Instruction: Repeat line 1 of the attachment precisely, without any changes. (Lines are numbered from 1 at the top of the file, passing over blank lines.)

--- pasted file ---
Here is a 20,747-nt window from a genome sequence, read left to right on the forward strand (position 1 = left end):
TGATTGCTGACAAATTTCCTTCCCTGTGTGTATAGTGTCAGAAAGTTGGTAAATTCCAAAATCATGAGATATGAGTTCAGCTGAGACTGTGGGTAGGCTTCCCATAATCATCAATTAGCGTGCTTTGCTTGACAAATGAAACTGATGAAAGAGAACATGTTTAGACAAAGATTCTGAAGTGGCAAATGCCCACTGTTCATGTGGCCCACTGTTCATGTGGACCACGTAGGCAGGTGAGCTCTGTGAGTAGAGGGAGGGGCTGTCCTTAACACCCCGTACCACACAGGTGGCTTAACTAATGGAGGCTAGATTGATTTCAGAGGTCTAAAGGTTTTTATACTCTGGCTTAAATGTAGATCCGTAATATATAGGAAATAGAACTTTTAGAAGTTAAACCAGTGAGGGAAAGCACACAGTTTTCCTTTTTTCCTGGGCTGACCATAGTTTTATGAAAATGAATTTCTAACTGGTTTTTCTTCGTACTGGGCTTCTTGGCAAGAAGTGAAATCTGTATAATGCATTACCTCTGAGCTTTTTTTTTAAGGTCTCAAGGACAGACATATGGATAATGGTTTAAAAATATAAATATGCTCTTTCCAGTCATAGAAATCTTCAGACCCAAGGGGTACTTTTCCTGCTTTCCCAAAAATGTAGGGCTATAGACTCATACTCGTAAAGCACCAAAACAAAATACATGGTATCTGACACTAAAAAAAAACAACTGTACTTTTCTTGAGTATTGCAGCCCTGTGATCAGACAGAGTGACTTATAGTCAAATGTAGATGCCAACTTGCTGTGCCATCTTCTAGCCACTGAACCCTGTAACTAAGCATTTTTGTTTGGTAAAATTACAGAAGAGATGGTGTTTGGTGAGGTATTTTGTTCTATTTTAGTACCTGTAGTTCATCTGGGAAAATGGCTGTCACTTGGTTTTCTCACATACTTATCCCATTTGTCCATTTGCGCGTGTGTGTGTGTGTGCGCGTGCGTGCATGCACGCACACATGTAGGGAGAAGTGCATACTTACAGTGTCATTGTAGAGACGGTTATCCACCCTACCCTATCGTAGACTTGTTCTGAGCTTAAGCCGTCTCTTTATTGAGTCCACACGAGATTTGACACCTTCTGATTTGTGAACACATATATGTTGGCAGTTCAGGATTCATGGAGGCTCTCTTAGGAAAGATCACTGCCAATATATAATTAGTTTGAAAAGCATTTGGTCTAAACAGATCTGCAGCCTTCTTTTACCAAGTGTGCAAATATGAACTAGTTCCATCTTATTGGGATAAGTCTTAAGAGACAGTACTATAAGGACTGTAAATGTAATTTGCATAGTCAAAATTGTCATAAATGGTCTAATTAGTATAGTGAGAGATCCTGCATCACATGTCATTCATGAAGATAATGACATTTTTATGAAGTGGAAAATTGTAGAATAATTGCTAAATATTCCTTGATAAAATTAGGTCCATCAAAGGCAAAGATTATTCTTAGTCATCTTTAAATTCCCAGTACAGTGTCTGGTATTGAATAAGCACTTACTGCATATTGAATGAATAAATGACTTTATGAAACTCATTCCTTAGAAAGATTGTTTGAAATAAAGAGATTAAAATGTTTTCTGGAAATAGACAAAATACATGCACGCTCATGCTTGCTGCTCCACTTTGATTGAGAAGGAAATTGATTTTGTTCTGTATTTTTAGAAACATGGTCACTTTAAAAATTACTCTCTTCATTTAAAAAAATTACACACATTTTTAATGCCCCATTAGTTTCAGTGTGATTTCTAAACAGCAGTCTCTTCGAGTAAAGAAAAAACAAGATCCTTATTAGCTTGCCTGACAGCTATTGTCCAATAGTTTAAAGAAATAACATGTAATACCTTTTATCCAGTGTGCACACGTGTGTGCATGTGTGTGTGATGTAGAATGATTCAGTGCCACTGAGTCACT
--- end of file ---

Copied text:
Here is a 20,747-nt window from a genome sequence, read left to right on the forward strand (position 1 = left end):